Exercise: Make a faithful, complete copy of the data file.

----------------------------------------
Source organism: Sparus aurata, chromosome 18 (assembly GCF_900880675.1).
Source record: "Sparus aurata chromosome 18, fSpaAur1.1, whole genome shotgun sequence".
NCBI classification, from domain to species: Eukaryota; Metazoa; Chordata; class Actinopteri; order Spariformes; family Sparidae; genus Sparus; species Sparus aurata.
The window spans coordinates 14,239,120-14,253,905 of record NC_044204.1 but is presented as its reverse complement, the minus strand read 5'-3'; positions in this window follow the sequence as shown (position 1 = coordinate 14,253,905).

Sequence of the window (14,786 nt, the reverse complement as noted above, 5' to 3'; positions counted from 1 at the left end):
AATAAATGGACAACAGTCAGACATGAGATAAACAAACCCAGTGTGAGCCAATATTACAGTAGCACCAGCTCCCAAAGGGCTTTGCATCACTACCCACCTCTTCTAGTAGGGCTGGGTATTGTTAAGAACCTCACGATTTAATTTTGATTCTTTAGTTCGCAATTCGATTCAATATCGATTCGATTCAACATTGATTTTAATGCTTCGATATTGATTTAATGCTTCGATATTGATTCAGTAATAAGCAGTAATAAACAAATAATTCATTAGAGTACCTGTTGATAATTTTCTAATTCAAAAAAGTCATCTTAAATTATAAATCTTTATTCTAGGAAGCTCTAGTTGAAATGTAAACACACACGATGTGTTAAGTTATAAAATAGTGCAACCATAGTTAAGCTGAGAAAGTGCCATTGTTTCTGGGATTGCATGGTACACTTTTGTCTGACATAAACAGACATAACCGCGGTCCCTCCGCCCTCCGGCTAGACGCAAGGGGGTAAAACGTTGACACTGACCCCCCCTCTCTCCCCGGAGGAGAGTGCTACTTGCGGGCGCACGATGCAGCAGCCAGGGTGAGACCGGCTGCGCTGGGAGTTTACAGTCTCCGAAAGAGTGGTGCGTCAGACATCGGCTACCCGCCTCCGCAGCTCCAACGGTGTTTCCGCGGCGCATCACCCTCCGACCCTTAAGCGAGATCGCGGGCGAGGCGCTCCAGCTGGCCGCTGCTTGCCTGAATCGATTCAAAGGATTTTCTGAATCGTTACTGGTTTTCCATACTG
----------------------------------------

Source organism: Sparus aurata, chromosome 18 (assembly GCF_900880675.1).
Source record: "Sparus aurata chromosome 18, fSpaAur1.1, whole genome shotgun sequence".
NCBI classification, from domain to species: Eukaryota; Metazoa; Chordata; class Actinopteri; order Spariformes; family Sparidae; genus Sparus; species Sparus aurata.
The window spans coordinates 14,239,120-14,253,905 of record NC_044204.1 but is presented as its reverse complement, the minus strand read 5'-3'; positions in this window follow the sequence as shown (position 1 = coordinate 14,253,905).

Sequence of the window (14,786 nt, the reverse complement as noted above, 5' to 3'; positions counted from 1 at the left end):
AATAAATGGACAACAGTCAGACATGAGATAAACAAACCCAGTGTGAGCCAATATTACAGTAGCACCAGCTCCCAAAGGGCTTTGCATCACTACCCACCTCTTCTAGTAGGGCTGGGTATTGTTAAGAACCTCACGATTTAATTTTGATTCTTTAGTTCGCAATTCGATTCAATATCGATTCGATTCAACATTGATTTTAATGCTTCGATATTGATTTAATGCTTCGATATTGATTCAGTAATAAGCAGTAATAAACAAATAATTCATTAGAGTACCTGTTGATAATTTTCTAATTCAAAAAAGTCATCTTAAATTATAAATCTTTATTCTAGGAAGCTCTAGTTGAAATGTAAACACACACGATGTGTTAAGTTATAAAATAGTGCAACCATAGTTAAGCTGAGAAAGTGCCATTGTTTCTGGGATTGCATGGTACACTTTTGTCTGACATAAACAGACATAACCGCGGTCCCTCCGCCCTCCGGCTAGACGCAAGGGGGTAAAACGTTGACACTGACCCCCCCTCTCTCCCCGGAGGAGAGTGCTACTTGCGGGCGCACGATGCAGCAGCCAGGGTGAGACCGGCTGCGCTGGGAGTTTACAGTCTCCGAAAGAGTGGTGCGTCAGACATCGGCTACCCGCCTCCGCAGCTCCAACGGTGTTTCCGCGGCGCATCACCCTCCGACCCTTAAGCGAGATCGCGGGCGAGGCGCTCCAGCTGGCCGCTGCTTGCCTGAATCGATTCAAAGGATTTTCTGAATCGTTACTGGTTTTCCATACTG